Death, Debts and Probate: Do All Debts Have to be Paid through Probate?

One aspect of an estate’s responsibilities that probate administration handles after the death of a person, is paying all estate taxes and debts. But does that mean that all debts have to be paid through probate?


In today’s post we’ll look at death, debts and probate administration.

Who Must Pay Decedent’s Debts?

Generally speaking, when a person dies, his or her debts are paid through his/her estate. In other words, the decedent’s estate is responsible for paying decedent’s debts. This fact may come as a relief to many relatives.

There are exceptions to this rule of course.

Some of these exceptions include:

  • state law which may require a spouse to pay certain debts
  • anyone who has co-signed a loan, and
  • debts incurred as community property.

In instances where none of these (or other) exceptions apply, it is the estate that is responsible for paying the debt. If there is not enough money in the estate to pay the debt, then it simply goes unpaid.

Some Debts Can Be Avoided….

Florida probate law provides that, whether or not letters of administration have been issued, and regardless of whether a probate has been opened, a decedent’s debts can no longer be collected upon two (2) years after decedent’s death.

This two-year limitation cuts off a creditor’s rights to bring an action against a decedent’s estate to collect upon a debt. And it does not matter whether the debt has already accrued or not. If the decedent has been dead for 2 years (and the creditor did not otherwise take steps to preserve his/her claim) the debt will not be paid.

In a sense, you can look at this 2-year limitation on collecting debts against an estate as a form of bankruptcy relief for decedents.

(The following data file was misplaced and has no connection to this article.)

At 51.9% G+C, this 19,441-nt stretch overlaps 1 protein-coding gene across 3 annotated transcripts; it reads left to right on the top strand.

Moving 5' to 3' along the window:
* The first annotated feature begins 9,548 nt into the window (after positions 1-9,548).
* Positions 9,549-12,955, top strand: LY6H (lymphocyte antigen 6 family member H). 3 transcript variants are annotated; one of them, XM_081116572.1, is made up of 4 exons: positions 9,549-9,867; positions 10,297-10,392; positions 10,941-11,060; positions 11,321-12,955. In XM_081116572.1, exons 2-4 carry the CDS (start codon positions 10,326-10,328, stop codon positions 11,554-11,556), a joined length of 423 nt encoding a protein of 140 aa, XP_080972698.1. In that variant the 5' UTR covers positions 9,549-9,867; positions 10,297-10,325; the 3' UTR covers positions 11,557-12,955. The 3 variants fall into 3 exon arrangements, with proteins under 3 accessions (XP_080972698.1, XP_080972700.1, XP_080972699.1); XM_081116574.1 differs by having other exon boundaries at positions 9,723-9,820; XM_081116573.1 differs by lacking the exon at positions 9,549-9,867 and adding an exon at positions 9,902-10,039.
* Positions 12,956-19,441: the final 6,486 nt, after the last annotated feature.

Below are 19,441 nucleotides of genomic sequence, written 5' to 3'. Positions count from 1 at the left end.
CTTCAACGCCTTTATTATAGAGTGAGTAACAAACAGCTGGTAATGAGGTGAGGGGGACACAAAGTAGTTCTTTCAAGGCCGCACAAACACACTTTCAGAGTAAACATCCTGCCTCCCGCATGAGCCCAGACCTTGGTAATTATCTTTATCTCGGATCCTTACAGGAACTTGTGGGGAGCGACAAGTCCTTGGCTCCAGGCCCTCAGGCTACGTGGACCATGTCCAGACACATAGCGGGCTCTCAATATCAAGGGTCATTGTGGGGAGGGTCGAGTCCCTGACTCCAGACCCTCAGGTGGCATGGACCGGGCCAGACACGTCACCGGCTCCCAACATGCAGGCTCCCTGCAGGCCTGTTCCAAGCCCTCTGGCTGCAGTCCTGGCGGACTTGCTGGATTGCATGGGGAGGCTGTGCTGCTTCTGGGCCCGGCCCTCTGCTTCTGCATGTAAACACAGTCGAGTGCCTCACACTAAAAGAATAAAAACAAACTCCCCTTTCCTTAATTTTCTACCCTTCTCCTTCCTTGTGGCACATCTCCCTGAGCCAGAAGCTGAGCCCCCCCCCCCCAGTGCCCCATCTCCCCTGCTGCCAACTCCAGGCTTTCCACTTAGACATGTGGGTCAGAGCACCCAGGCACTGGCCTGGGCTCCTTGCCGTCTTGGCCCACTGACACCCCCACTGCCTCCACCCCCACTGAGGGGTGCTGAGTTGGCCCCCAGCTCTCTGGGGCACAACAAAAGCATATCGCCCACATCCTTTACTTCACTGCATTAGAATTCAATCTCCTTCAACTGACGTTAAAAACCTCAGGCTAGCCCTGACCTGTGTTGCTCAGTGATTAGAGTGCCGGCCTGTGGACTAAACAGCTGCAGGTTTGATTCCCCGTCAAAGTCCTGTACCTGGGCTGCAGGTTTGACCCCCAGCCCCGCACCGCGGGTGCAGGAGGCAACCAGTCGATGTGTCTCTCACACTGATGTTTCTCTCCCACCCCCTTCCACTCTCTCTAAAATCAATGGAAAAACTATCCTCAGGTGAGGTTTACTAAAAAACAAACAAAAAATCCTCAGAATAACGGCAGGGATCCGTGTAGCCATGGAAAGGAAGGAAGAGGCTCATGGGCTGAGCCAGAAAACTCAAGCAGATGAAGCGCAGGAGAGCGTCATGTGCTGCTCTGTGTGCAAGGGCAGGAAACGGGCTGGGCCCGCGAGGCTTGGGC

(There is a lot more to this, of course, especially if you are a creditor, so if you want to know more, please consult with an experienced estate and probate lawyer.)

Death and Taxes

As the old saying goes, you can’t avoid death or taxes. That rule about taxes holds true when it comes to the 2-year limitation rule above because it does not apply federal taxes. Which means, whenever the IRS comes calling (or any other federal agency for that matter), no matter how long decedent has been dead, the estate will need to pay back taxes.

If you have questions or concerns or want to know more, reach out to an experienced estate and probate lawyer.

Talk to Our Estate Planning Attorneys

Our team here at SJF Law Group works hard to ensure that your wishes will be followed, and your loved ones taken care of when you are gone. Our estate planning lawyers expertly guide individuals and families through the complex probate process and capably handle all aspects of the creation, administration, and settlement of estates and trusts. When you work with our Florida estate planning attorneys at SJF Law Group, you get more than just an estate plan: you get peace of mind.

As trusted probate and estate planning lawyers, we serve clients in the vibrant communities of Plantation, Fort Lauderdale, Boca Raton, West Palm Beach, and Miami, FL. We are also pleased to offer the options of both in-person and virtual appointments throughout Florida to make our services accessible no matter where you are located.

If you want to discuss your specific situations with one of our estate planning lawyers, do not hesitate to reach out to our law firm at 954-580-3690. You can also fill out our contact form.

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